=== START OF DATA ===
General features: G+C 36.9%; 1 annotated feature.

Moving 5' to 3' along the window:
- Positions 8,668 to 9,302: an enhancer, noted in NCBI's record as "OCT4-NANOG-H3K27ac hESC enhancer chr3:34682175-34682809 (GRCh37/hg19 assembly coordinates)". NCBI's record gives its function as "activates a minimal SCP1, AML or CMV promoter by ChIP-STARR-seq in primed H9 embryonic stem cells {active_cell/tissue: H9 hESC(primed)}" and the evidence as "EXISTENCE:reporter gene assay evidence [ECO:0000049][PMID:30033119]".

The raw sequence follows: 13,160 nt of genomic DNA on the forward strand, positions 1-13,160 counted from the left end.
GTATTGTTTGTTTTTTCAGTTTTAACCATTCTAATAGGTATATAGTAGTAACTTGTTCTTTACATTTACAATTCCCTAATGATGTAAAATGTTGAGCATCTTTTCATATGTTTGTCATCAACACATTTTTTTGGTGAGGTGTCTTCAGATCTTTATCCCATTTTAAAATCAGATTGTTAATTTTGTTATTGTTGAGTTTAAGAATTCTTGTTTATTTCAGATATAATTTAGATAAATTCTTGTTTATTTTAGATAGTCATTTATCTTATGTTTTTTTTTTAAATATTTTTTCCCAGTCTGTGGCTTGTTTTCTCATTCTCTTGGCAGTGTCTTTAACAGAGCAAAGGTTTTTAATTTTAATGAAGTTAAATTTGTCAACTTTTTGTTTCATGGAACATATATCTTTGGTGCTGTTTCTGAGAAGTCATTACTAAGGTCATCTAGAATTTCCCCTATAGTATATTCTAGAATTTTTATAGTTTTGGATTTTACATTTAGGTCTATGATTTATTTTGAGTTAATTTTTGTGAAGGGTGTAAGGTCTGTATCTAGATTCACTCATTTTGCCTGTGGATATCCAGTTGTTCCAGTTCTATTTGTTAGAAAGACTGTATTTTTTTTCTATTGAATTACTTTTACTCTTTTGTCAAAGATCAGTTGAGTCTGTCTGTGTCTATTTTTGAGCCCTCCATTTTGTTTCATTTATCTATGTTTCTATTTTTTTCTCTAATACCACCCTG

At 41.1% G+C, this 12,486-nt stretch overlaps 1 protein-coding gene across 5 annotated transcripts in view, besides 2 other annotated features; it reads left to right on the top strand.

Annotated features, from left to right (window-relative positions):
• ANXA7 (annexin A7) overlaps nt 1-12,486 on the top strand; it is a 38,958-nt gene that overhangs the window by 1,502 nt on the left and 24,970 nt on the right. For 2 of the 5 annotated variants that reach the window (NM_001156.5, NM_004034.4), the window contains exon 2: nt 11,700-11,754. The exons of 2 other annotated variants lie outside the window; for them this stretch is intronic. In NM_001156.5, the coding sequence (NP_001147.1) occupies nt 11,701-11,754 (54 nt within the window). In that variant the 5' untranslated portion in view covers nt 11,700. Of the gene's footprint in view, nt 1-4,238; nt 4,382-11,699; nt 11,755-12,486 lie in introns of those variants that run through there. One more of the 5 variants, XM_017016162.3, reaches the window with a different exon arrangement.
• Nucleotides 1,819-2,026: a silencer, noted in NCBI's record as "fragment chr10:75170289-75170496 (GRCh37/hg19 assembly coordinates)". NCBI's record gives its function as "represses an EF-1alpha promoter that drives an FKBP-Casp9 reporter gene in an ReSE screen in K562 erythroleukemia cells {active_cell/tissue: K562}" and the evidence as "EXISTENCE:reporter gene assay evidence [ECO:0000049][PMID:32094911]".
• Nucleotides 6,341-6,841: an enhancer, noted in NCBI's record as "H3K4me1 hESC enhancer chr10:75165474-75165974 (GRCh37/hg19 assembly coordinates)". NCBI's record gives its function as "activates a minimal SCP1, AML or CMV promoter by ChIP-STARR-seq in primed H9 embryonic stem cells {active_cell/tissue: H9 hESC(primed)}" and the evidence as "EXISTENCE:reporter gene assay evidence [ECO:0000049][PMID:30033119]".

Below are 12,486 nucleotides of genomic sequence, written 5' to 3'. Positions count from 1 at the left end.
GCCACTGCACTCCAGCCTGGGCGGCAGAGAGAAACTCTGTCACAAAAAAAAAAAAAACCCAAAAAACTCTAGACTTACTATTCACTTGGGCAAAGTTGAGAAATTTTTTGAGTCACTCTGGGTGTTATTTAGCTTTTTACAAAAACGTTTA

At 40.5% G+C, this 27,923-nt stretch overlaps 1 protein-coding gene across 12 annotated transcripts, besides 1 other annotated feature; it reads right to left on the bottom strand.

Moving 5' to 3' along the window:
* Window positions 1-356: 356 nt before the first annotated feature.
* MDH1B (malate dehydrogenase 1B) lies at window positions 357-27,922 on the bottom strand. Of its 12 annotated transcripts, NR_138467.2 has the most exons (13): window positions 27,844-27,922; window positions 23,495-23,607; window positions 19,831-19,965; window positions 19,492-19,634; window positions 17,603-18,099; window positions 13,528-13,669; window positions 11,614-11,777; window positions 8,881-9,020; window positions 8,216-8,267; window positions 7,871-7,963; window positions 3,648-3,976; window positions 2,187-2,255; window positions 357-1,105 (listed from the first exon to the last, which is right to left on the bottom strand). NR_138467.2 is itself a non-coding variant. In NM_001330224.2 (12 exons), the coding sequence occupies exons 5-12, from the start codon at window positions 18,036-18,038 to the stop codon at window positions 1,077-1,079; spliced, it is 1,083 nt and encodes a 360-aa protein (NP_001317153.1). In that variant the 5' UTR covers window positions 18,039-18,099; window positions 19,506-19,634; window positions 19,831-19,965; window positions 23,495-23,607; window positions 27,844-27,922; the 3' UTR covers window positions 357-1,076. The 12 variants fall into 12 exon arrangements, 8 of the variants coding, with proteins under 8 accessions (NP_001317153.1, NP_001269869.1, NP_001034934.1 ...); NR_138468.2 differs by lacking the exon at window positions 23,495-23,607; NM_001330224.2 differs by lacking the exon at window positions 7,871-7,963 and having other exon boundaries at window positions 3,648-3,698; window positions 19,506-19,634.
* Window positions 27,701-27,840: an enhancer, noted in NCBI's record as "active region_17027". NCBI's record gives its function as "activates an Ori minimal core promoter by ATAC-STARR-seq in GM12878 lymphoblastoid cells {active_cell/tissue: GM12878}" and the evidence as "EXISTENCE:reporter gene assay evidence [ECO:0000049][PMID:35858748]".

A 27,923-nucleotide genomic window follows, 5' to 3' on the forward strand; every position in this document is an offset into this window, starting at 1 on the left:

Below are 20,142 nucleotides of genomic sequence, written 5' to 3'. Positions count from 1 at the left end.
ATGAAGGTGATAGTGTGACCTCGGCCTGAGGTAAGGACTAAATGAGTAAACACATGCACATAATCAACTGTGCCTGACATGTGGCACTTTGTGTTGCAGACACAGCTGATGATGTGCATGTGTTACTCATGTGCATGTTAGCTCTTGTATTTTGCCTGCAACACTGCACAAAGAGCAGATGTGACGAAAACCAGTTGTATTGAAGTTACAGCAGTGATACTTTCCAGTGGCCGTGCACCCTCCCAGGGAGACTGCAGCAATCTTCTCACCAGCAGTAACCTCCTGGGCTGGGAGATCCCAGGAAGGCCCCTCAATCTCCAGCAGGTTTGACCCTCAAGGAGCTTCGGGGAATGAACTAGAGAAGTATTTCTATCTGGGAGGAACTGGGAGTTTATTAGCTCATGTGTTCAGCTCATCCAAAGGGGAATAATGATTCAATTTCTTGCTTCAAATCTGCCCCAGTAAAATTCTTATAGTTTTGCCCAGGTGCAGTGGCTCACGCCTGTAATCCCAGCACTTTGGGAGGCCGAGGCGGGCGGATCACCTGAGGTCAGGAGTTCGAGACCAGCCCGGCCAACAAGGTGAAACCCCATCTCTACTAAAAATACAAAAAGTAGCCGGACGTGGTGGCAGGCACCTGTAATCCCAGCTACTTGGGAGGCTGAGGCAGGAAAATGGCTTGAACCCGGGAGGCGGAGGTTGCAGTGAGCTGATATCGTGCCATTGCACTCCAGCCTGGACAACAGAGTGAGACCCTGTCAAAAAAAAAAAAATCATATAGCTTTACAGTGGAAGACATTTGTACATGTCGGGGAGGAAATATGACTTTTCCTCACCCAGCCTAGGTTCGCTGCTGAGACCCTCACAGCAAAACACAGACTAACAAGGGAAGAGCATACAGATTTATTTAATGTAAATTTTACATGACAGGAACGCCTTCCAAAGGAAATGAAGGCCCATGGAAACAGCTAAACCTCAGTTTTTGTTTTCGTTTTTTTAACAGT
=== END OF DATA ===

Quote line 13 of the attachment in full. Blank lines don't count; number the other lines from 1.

At 40.5% G+C, this 27,923-nt stretch overlaps 1 protein-coding gene across 12 annotated transcripts, besides 1 other annotated feature; it reads right to left on the bottom strand.